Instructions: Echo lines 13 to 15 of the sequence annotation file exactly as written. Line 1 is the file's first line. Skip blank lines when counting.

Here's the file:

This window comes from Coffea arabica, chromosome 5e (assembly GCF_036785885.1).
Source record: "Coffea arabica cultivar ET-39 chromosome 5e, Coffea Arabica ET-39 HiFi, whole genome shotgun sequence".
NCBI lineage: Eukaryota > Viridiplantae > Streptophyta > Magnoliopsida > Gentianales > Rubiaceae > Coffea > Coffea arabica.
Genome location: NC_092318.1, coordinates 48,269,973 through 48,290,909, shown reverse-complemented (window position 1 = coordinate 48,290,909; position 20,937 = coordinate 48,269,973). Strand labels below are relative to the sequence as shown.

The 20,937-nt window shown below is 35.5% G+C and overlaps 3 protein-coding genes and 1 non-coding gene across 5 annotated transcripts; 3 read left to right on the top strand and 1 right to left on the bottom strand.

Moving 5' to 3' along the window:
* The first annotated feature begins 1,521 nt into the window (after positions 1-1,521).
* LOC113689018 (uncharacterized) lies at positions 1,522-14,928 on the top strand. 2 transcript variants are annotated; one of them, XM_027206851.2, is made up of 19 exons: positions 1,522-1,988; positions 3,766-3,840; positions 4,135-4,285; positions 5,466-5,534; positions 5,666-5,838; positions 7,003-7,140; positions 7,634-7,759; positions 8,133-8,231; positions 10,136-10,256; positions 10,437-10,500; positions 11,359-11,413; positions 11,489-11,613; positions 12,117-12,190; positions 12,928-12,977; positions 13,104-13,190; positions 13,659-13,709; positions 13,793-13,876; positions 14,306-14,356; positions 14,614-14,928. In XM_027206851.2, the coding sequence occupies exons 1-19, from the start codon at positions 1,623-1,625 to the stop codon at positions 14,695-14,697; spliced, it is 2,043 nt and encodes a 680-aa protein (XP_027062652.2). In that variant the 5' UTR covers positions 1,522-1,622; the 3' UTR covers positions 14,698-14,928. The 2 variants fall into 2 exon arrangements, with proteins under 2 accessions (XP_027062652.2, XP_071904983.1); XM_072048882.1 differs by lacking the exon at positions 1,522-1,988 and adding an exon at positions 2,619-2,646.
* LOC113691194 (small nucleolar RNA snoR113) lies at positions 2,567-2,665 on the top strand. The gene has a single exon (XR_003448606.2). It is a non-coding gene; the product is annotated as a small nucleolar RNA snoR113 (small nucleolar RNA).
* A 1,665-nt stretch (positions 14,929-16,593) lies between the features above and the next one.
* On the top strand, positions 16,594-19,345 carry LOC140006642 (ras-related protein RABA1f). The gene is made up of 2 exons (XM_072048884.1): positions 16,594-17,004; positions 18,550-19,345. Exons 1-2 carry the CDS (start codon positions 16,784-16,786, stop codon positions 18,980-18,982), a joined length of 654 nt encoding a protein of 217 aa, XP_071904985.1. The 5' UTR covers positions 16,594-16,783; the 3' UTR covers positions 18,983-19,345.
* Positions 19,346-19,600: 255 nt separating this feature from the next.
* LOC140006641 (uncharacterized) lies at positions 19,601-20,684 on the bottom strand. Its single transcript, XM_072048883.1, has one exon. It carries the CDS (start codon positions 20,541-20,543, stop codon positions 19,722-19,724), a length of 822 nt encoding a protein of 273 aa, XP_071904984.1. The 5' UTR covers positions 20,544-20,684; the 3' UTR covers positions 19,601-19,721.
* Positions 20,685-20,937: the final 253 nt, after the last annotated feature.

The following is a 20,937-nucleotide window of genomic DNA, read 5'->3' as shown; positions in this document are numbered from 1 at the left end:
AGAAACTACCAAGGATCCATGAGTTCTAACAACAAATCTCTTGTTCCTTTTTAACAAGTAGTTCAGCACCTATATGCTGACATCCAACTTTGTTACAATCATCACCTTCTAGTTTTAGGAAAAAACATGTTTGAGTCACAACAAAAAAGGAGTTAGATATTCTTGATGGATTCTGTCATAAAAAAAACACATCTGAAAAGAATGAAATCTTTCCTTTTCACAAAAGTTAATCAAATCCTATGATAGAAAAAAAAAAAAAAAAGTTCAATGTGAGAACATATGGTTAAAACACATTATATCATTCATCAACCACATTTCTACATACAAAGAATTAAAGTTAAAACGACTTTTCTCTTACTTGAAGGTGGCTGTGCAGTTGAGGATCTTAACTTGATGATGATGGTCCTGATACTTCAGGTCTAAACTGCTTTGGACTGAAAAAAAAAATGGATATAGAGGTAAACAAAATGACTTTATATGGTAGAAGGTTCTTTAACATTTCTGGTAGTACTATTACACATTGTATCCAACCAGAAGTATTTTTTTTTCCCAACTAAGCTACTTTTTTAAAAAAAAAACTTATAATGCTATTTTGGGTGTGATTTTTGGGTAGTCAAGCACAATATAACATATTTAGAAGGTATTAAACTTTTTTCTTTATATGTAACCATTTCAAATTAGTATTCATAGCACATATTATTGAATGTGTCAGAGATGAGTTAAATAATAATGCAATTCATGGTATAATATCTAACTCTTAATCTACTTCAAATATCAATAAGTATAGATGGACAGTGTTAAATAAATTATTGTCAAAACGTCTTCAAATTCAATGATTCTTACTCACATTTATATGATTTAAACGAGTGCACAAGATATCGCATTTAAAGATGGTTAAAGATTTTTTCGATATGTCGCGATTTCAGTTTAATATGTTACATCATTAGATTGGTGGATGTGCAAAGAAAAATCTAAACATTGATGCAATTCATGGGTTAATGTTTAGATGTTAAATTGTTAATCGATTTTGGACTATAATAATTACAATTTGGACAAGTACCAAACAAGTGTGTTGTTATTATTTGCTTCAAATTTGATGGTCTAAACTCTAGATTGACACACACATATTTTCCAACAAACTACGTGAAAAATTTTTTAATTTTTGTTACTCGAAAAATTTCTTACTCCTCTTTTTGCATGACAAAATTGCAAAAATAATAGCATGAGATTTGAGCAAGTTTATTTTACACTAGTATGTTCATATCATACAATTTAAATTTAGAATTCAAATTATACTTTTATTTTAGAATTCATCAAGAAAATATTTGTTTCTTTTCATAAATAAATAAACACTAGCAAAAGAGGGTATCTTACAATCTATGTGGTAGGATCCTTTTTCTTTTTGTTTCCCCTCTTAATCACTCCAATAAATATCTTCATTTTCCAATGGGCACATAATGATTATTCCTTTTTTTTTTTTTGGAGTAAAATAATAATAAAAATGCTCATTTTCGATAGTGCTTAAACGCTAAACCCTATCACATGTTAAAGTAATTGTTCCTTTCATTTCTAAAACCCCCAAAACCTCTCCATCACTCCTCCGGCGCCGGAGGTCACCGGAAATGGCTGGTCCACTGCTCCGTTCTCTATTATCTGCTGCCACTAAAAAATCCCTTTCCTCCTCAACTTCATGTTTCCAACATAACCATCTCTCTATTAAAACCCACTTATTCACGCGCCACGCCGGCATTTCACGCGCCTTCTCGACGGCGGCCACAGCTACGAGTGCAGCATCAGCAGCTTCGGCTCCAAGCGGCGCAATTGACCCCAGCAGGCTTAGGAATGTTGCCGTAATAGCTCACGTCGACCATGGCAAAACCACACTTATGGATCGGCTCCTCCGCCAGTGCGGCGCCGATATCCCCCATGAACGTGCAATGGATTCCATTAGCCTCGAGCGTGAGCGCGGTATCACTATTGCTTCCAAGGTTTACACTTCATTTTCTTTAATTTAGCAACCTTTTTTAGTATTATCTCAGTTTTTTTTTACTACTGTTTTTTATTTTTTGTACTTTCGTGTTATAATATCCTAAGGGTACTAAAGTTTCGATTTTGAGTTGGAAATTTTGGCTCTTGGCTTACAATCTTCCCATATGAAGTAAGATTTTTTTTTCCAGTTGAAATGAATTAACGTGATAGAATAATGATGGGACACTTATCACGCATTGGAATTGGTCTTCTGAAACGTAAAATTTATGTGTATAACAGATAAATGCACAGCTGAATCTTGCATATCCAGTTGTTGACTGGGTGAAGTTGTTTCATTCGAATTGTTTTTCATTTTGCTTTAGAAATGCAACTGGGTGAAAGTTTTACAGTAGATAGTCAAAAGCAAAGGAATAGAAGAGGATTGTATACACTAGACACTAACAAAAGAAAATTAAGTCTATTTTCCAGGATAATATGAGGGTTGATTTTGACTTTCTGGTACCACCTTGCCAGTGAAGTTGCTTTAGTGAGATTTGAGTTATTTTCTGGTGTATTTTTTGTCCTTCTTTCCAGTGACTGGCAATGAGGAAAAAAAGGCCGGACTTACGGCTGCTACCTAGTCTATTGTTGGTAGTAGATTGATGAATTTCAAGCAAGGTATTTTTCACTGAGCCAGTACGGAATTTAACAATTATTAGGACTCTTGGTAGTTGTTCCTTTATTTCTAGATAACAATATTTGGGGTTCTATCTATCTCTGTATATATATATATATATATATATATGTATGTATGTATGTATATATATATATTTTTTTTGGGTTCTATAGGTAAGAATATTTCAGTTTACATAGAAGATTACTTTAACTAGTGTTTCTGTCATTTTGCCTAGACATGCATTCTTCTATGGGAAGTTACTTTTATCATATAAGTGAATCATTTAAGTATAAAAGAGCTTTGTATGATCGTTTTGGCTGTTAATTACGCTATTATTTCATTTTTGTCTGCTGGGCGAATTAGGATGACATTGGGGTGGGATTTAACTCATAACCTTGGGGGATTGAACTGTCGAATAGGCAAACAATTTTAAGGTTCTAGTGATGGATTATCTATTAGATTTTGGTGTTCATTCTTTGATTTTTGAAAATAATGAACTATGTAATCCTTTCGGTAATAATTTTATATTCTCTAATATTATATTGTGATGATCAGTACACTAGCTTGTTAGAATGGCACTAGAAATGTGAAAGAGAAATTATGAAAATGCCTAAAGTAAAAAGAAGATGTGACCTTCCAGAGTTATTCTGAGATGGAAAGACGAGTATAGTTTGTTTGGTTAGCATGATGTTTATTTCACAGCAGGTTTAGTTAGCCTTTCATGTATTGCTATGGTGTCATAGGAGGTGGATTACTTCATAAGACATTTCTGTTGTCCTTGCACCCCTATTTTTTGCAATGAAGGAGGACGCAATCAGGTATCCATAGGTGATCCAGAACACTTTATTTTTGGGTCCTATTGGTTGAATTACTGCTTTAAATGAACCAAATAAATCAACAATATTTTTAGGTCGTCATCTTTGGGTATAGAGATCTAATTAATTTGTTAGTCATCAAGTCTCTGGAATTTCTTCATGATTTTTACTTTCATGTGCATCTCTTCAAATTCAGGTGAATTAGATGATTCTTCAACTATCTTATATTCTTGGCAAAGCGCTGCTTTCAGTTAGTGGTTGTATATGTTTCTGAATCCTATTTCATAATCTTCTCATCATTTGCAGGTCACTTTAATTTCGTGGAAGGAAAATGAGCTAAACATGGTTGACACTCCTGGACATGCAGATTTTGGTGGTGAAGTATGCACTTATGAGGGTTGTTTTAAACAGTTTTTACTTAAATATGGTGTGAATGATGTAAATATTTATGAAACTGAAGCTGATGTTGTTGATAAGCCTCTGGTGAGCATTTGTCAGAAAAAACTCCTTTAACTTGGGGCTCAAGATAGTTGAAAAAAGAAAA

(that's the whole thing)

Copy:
* LOC140006641 (uncharacterized) lies at positions 19,601-20,684 on the bottom strand. Its single transcript, XM_072048883.1, has one exon. It carries the CDS (start codon positions 20,541-20,543, stop codon positions 19,722-19,724), a length of 822 nt encoding a protein of 273 aa, XP_071904984.1. The 5' UTR covers positions 20,544-20,684; the 3' UTR covers positions 19,601-19,721.
* Positions 20,685-20,937: the final 253 nt, after the last annotated feature.

The following is a 20,937-nucleotide window of genomic DNA, read 5'->3' as shown; positions in this document are numbered from 1 at the left end: